NEW YORK • Few artworks sold in the past few years have drawn as much attention as Comedian by Italian artist Maurizio Cattelan, in part because, despite its price and ironic humour, it is at its heart a banana that one tapes to a wall.
The sly work's simplicity enticed collectors to pay as much as US$150,000 (S$203,500) for it at a Miami art fair last year, an act of connoisseurship that delighted them but astonished the many people who had not imagined that a "sculpture" of fruit on a wall could command such a price.
Now, the work's aesthetic merit is being reinforced by the Guggenheim Museum in Manhattan, which is accepting it into its collection as an anonymous donation.
"We are grateful recipients of the gift of Comedian, a further demonstration of the artist's deft connection to the history of modern art," said the Guggenheim's director Richard Armstrong. "Beyond which, it offers little stress to our storage."
In fact, Comedian, as sold, does not include a banana or tape.
What one buys is a "certificate of authenticity", a surprisingly detailed, 14-page list of instructions, with diagrams, on how the banana should be installed and displayed.
Ms Lena Stringari, the Guggenheim's chief conservator, said the instructions will be quite easy to follow in addressing questions like how often to change bananas (seven to 10 days) and where to affix them ("175cm above ground").
The conservation of conceptual art is not always so straightforward for museums increasingly asked to preserve works made from all kinds of ephemeral substances, like food.
How does one care for a scale model of an Algerian city made out of couscous? A sculpture made of interlocking tortillas? Fruit stuck on a coatrack? (All works the Guggenheim has shown.)
Given the expectation that museums will preserve works for generations, centuries, maybe even forever, the host of tricky questions that surfaces around this sort of work goes beyond the more typical concerns of how to touch up an oil painting or mend a crack in a sculpture.
How do you preserve a balloon that contains the artist's breath (it's called Artist's Breath) and that inevitably is going to deflate? (Tate Modern.) What about computer-based art when the computer or its software is out of date and cannot work anymore? Or the many pieces that have been created from fluorescent lights when the fluorescent lights are no longer manufactured?
The answer, for some, is as high-concept as the art.
"Once you think art is an idea and the material is secondary, then it does not matter if that material lasts for a long time," said Ms Melissa Chiu, director of the Hirshhorn Museum and Sculpture Garden at the Smithsonian in Washington.
The Hirshhorn has its own conservation specialists who tend to art created from "time-based" materials that degrade.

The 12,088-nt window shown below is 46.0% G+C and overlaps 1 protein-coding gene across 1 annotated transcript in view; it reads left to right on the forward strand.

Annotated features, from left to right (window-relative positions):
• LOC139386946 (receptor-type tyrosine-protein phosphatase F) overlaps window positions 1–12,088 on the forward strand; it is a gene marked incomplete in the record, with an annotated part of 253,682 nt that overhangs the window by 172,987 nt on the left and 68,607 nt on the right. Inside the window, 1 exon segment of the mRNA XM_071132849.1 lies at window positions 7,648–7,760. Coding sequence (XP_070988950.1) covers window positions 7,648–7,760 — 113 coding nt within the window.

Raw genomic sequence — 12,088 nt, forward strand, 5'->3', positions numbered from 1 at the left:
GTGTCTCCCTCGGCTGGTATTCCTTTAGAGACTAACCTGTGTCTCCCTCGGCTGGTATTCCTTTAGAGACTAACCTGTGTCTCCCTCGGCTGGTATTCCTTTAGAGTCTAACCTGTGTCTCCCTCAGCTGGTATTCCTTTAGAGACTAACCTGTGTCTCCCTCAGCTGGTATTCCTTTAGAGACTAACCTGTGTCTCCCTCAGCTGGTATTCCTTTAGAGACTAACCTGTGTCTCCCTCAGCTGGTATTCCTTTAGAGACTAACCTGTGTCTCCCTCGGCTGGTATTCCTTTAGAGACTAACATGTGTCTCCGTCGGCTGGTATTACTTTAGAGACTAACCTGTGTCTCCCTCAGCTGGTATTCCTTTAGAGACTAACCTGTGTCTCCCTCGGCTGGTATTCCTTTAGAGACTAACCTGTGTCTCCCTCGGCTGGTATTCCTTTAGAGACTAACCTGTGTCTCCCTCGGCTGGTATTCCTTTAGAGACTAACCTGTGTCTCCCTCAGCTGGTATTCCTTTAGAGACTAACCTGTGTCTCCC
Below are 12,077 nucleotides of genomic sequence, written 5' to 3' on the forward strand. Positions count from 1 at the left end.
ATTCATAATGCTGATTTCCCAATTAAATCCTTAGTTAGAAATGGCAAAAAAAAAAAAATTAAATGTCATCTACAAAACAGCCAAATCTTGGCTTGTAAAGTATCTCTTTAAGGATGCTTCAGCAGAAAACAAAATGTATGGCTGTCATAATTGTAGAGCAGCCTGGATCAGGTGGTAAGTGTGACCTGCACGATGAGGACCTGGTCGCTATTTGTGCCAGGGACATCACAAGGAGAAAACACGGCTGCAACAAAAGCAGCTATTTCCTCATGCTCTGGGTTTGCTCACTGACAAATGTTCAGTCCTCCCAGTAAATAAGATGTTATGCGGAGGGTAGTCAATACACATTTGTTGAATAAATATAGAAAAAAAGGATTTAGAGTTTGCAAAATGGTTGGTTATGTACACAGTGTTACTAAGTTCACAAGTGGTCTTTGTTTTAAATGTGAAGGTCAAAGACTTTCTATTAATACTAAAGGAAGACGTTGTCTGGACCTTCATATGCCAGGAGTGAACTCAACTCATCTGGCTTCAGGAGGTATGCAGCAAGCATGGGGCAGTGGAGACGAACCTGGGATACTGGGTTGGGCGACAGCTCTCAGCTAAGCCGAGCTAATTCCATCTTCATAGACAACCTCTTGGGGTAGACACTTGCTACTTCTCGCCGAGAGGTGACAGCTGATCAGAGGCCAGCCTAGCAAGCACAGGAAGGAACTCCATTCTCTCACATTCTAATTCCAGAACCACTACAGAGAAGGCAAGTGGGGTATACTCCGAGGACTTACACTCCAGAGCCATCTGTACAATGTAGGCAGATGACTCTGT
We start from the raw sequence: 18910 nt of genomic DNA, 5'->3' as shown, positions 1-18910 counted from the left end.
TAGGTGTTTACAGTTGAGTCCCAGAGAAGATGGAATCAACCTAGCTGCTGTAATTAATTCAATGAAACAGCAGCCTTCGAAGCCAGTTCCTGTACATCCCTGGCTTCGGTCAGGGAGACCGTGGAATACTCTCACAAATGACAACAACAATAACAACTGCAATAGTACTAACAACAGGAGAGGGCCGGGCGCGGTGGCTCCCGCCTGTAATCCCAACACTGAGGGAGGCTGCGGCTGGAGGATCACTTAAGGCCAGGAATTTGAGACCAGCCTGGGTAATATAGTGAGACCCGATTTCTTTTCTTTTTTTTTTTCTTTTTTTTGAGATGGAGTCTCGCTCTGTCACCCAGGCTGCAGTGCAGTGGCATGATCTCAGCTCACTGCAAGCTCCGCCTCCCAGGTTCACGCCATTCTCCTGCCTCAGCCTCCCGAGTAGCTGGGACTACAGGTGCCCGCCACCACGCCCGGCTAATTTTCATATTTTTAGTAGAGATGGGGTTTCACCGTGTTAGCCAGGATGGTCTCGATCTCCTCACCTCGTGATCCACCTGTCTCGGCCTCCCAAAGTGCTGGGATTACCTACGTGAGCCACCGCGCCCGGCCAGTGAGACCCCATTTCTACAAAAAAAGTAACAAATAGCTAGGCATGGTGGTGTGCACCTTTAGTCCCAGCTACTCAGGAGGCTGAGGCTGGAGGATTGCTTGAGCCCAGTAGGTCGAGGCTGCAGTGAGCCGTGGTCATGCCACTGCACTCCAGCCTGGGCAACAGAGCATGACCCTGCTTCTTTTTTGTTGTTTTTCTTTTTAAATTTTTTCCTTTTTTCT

The focus is so much on the idea that, in some cases, the materials do not outlast the end of the exhibition. Like the works involving bananas or couscous, the art object is thrown away but the art idea lives on, to be recreated in the future according to the artist's instructions.
A famous example of art created from organic matter is Yoko Ono's 1966 Apple, featuring an apple on a plexiglass pedestal.
When it was shown at the Museum of Modern Art in 2015, the apple was bought from a store on 53rd Street and replaced a couple of times over the four weeks of the exhibition, said Mr Christophe Cherix, one of the curators who put on the show.
At the Guggenheim for a 2016 show, Ms Stringari and the museum's staff cooked couscous according to artist Kader Attia's recipe, along with wallpaper paste and salt to keep it together and deter mould. Her staff, with the help of the artist, used stainless-steel moulds to recreate the model of the desert city of Ghardaia, which Attia designed as a commentary on colonialism.
The city inspired Western architects, but they rarely acknowledged its influence.
Over the three months of the exhibition, the museum team monitored the sculpture for pests like bugs. Cracks appeared, but that was one of the points, mirroring the age of the ancient city. Any couscous that fell away was swept up.
The ideas underpinning ephemeral art often inevitably include concepts like loss, mortality, life and death.
In the case of Comedian, the subject is also the art world itself - and questions about who decides what constitutes art and the huge amounts of money spent on it.
One of the buyers, Ms Sarah Andelman, a French fashion consultant and tastemaker, wrote in an e-mail: "It appealed to me for its absurdity and the effect on the public. I observed all the Basel visitors taking their selfie and I thought that was such a reflection of our time."
She said she has not hung her Comedian yet. She is still waiting for the instructions, but added she is in no rush. "What I think I bought is an idea, a concept more than a banana with tape," she said.
There is no word yet when the Guggenheim will display it.